Defend the Charleston Five!  

by Charles Walker


One hundred and fifty dockworkers in Charleston, South Carolina, left home one cold, drizzly night last year to peacefully protest an anti-union company’s unloading of a container ship. It was January 20, 2000, the beginning of a new millennium. The dockworkers couldn’t know that five of them would be falsely charged with felony conspiracy to riot, be placed under house arrest pending a trial, and become organized labor’s first major defense campaign of the 21st century.

On June 9, 5,000 dockworkers, other unionists, and supporters rallied at the South Carolina capitol where the racist Confederate flag flies on the State House grounds. The angry throng demanded justice for the victimized dockers, now called the “Charleston Five.” The rally drew union members from many states, Puerto Rico, Canada, and South Korea. The presidents of the East Coast and West Coast longshore unions, John Bowers and Jim Spinosa, along with AFL-CIO Vice President Linda Chavez-Thompson were among the speakers.

Chavez-Thompson said: “We send a message to all union-busters in Charleston who are trying to bankrupt the longshore workers and send five of them to jail. Our message is this: We know what you’re up to and you’re not going to get away with it!”

The press quoted a retired Atlanta schoolteacher in the crowd as saying, “You have a right-to-work state and they do everything in the world to tear unions up. South Carolina needs to come into the 21st Century. It’s living in the Dark Ages.”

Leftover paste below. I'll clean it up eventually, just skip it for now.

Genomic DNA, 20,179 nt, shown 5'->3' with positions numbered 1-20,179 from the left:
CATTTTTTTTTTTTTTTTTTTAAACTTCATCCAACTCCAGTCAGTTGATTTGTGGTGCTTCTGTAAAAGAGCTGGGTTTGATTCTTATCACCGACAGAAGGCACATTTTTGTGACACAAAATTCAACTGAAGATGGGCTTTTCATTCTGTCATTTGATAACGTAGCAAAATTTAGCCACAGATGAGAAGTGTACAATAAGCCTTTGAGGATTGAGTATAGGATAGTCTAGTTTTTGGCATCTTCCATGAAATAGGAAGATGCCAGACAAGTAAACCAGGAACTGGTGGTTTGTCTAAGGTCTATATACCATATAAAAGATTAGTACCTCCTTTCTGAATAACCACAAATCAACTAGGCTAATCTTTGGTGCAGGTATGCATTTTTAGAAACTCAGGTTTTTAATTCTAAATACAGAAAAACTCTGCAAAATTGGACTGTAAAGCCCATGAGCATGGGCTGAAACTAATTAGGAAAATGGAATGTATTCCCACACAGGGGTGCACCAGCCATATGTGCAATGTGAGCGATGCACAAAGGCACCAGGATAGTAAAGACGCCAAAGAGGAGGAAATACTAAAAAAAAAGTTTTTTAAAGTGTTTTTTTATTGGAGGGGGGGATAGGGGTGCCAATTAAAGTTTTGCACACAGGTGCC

Solidarity Statement from Mumia

This nation’s foremost political prisoner, Mumia Abu-Jamal, sent a message of support, declaring that the dockworkers’ legal “picket line was a righteous response to the violation of a labor contract that assured that shippers at the port in Charleston would use union labor. For daring to protect their just bargaining rights and the right of working people to a living wage ILA’s [International Longshore Association] leaders are beaten, its members imprisoned on trumped-up charges, and a proud historic union is maligned in the corporate press. I support the Charleston longshoremen’s fight for freedom to protest, free from state violation and judicial repression. All working people should unite behind this union fight in defense of the First Amendment right to assembly and protest...”

But on January 20, 2000, the dock workers right to assembly and protest was violently violated by 600 state, county, and city cops in riot gear, backed up by armored vehicles, helicopters, and police patrol boats. The president of the mostly African American Local 1422 Ken Riley says, “You would think there was going to be a terrorist attack on the State of South Carolina.”

Riley says that the cops attacked the assembled dockers; then he and other union officers formed a buffer line between the cops and the pickets. But at that point one of the cops ran up and struck Riley on the head, clubbing him to the ground and initiating a skirmish.

When it was over the cops charged eight dockers with misdemeanor trespassing. But the State Attorney Charles Condon took the case away from city officials and raised the misdemeanor charges to felony rioting charges. A local judge dismissed Condon’s charges for lack of evidence. Nevertheless, Condon got a Grand Jury to indict five of the defendants.

Since then, the local union has reached an agreement with the shipping company, and its members are back at work. However, Attorney General Condon refuses to drop the charges against the five rank and file dockers. South Carolina AFL-CIO President Donna Dewitt says Condon is planning on running for governor and is using the case “to make himself a name at the expense of these five guys.”